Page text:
In Anicich, the defendants argued that Cooper’s murder and rape of Bromfield could not have been foreseeable, because they were much more extreme than even his most offensive prior behavior. They also argued that because Coomper had not previously made explicit threats or actually hit anyone, it would not have been reasonable to foresee his violent behavior. The court rejected both of these arguments, explaining that the question of whether Cooper’s actions were foreseeable is an issue that a jury must decide based on all of the facts presented. The court emphasized that the defendants could not avoid having a jury decide this issue just because they may not have foreseen the precise nature of the harm and the exact manner of how it would occur. Rather, if the plaintiff is able to present facts on which a jury might conclude that the actions and harm at issue were reasonably foreseeable, that question becomes an issue for a jury.
The defendants also argued that they could not be liable for Cooper’s actions because they did not happen on the job or even on the employer’s premises. The court also rejected this argument. The court acknowledged that an employer generally will not be liable for an employee’s off-the-job criminal conduct simply because the employee knows the victim through work. Rather, there must be some further connection between the criminal action and the job, such as the action happening on the employer’s premises after hours or involving the use of the employer’s property. In this case, the court found that this criterion was met because Cooper used his supervisory authority to compel Bromfield to attend the wedding. The court explained that the employer provided Cooper with this authority by virtue of his employment, and it therefore had a duty to properly monitor and supervise his use of that authority.
While the Ancich case did not determine that the defendants were necessarily liable for Cooper’s heinous actions—it concluded that this was an issue for a jury to decide—it provides an important reminder that employers must vigilantly monitor and address harassment in the workplace, including in circumstances where the harassment might extend beyond the employer’s premises and outside of work hours. It is also a reminder that harassing behavior can quickly escalate, and an employer may be held accountable for the results, particularly if it has a history of tolerating and not effectively responding to harassment by its employees. Anicich is obviously an extreme case, but an employee’s harassment does not have to rise to the level seen in this case for an employer to be found liable for negligent supervision.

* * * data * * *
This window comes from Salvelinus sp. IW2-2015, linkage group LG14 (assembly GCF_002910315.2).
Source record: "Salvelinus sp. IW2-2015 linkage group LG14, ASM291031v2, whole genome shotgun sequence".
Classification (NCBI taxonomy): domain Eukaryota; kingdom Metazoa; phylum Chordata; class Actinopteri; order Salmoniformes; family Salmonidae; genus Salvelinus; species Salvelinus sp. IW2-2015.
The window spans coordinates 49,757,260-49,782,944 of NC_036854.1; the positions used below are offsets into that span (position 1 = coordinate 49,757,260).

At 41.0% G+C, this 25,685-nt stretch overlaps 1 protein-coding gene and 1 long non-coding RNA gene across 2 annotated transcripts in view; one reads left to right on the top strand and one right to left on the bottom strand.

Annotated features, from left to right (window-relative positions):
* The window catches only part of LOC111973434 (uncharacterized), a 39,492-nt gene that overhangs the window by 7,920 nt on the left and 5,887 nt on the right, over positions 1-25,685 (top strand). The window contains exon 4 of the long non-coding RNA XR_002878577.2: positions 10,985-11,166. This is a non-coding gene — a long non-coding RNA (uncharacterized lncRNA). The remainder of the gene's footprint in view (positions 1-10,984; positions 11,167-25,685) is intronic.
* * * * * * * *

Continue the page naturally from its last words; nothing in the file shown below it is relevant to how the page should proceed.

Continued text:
In the public sector, employers have some added protection against negligent supervision claims under Wis. Stat § 893.80(4), which provides immunity for certain intentional and discretionary conduct of their employees. However, the protections of this statute have eroded over time, and it does not provide a guarantee of immunity in every case, which means that the lessons of Anicich are still important for public sector employers.
Keep a lookout for the next installment in this HR Heads Up Double Header where we will discuss a recent Wisconsin Court of Appeals case that addresses the circumstances in which an employer may be held liable for disability discrimination under the Wisconsin Fair Employment Act (WFEA) when it takes adverse action against an employee for conduct that is caused by the employee’s disability. It is a case that provides an important reminder that employers must proceed with caution when addressing performance and disciplinary issues that may be linked to an employee’s disability.